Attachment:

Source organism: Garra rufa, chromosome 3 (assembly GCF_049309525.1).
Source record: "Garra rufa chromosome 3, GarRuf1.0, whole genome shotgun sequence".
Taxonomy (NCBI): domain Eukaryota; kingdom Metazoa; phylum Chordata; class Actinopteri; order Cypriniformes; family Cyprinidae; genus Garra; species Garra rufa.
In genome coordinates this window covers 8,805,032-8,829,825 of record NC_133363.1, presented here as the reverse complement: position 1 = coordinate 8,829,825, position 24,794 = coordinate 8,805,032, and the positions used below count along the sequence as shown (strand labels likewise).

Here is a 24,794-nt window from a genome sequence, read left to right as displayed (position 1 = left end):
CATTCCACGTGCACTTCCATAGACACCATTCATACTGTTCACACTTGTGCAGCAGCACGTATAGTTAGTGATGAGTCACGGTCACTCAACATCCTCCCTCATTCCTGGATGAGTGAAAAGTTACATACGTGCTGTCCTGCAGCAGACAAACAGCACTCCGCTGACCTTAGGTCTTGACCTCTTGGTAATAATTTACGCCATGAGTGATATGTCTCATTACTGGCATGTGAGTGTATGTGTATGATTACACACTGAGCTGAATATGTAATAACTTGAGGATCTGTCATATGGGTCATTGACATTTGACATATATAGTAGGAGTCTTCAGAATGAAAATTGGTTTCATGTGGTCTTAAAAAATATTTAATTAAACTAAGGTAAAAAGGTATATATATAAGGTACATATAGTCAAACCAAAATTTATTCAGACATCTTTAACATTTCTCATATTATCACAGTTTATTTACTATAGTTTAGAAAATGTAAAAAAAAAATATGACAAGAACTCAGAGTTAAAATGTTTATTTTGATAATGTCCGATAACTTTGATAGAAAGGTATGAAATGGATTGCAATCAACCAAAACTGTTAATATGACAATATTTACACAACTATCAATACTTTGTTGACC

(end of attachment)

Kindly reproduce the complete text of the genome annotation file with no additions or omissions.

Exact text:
Source organism: Garra rufa, chromosome 3 (assembly GCF_049309525.1).
Source record: "Garra rufa chromosome 3, GarRuf1.0, whole genome shotgun sequence".
Taxonomy (NCBI): domain Eukaryota; kingdom Metazoa; phylum Chordata; class Actinopteri; order Cypriniformes; family Cyprinidae; genus Garra; species Garra rufa.
In genome coordinates this window covers 8,805,032-8,829,825 of record NC_133363.1, presented here as the reverse complement: position 1 = coordinate 8,829,825, position 24,794 = coordinate 8,805,032, and the positions used below count along the sequence as shown (strand labels likewise).

Here is a 24,794-nt window from a genome sequence, read left to right as displayed (position 1 = left end):
CATTCCACGTGCACTTCCATAGACACCATTCATACTGTTCACACTTGTGCAGCAGCACGTATAGTTAGTGATGAGTCACGGTCACTCAACATCCTCCCTCATTCCTGGATGAGTGAAAAGTTACATACGTGCTGTCCTGCAGCAGACAAACAGCACTCCGCTGACCTTAGGTCTTGACCTCTTGGTAATAATTTACGCCATGAGTGATATGTCTCATTACTGGCATGTGAGTGTATGTGTATGATTACACACTGAGCTGAATATGTAATAACTTGAGGATCTGTCATATGGGTCATTGACATTTGACATATATAGTAGGAGTCTTCAGAATGAAAATTGGTTTCATGTGGTCTTAAAAAATATTTAATTAAACTAAGGTAAAAAGGTATATATATAAGGTACATATAGTCAAACCAAAATTTATTCAGACATCTTTAACATTTCTCATATTATCACAGTTTATTTACTATAGTTTAGAAAATGTAAAAAAAAAATATGACAAGAACTCAGAGTTAAAATGTTTATTTTGATAATGTCCGATAACTTTGATAGAAAGGTATGAAATGGATTGCAATCAACCAAAACTGTTAATATGACAATATTTACACAACTATCAATACTTTGTTGACC